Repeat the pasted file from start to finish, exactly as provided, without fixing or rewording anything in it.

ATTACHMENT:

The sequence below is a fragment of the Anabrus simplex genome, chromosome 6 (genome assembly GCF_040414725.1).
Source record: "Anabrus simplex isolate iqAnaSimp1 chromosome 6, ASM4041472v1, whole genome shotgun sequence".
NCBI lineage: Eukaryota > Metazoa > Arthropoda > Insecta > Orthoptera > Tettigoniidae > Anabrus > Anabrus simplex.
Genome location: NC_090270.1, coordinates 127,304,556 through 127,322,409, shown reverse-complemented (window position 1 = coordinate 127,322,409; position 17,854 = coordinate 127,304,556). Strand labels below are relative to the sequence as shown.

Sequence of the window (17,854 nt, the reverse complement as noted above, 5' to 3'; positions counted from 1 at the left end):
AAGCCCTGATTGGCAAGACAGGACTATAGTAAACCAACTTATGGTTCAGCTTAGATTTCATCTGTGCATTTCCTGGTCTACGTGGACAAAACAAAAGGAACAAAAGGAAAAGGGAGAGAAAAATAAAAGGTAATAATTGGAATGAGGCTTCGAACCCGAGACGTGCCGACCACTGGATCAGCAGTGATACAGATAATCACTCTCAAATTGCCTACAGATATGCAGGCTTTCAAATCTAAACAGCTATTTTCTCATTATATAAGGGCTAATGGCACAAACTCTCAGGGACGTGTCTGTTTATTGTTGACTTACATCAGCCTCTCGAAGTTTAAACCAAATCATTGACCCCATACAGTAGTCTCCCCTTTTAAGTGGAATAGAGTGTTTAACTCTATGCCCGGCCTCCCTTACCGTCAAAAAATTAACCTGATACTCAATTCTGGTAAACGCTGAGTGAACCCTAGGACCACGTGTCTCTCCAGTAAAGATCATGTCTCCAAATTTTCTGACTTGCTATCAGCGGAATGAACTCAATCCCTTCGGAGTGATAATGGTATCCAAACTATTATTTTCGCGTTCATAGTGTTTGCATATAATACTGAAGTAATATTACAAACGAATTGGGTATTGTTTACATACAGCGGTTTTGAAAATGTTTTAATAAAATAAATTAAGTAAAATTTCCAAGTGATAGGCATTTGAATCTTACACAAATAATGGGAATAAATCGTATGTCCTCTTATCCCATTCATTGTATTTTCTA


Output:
The sequence below is a fragment of the Anabrus simplex genome, chromosome 6 (genome assembly GCF_040414725.1).
Source record: "Anabrus simplex isolate iqAnaSimp1 chromosome 6, ASM4041472v1, whole genome shotgun sequence".
NCBI lineage: Eukaryota > Metazoa > Arthropoda > Insecta > Orthoptera > Tettigoniidae > Anabrus > Anabrus simplex.
Genome location: NC_090270.1, coordinates 127,304,556 through 127,322,409, shown reverse-complemented (window position 1 = coordinate 127,322,409; position 17,854 = coordinate 127,304,556). Strand labels below are relative to the sequence as shown.

Sequence of the window (17,854 nt, the reverse complement as noted above, 5' to 3'; positions counted from 1 at the left end):
AAGCCCTGATTGGCAAGACAGGACTATAGTAAACCAACTTATGGTTCAGCTTAGATTTCATCTGTGCATTTCCTGGTCTACGTGGACAAAACAAAAGGAACAAAAGGAAAAGGGAGAGAAAAATAAAAGGTAATAATTGGAATGAGGCTTCGAACCCGAGACGTGCCGACCACTGGATCAGCAGTGATACAGATAATCACTCTCAAATTGCCTACAGATATGCAGGCTTTCAAATCTAAACAGCTATTTTCTCATTATATAAGGGCTAATGGCACAAACTCTCAGGGACGTGTCTGTTTATTGTTGACTTACATCAGCCTCTCGAAGTTTAAACCAAATCATTGACCCCATACAGTAGTCTCCCCTTTTAAGTGGAATAGAGTGTTTAACTCTATGCCCGGCCTCCCTTACCGTCAAAAAATTAACCTGATACTCAATTCTGGTAAACGCTGAGTGAACCCTAGGACCACGTGTCTCTCCAGTAAAGATCATGTCTCCAAATTTTCTGACTTGCTATCAGCGGAATGAACTCAATCCCTTCGGAGTGATAATGGTATCCAAACTATTATTTTCGCGTTCATAGTGTTTGCATATAATACTGAAGTAATATTACAAACGAATTGGGTATTGTTTACATACAGCGGTTTTGAAAATGTTTTAATAAAATAAATTAAGTAAAATTTCCAAGTGATAGGCATTTGAATCTTACACAAATAATGGGAATAAATCGTATGTCCTCTTATCCCATTCATTGTATTTTCTA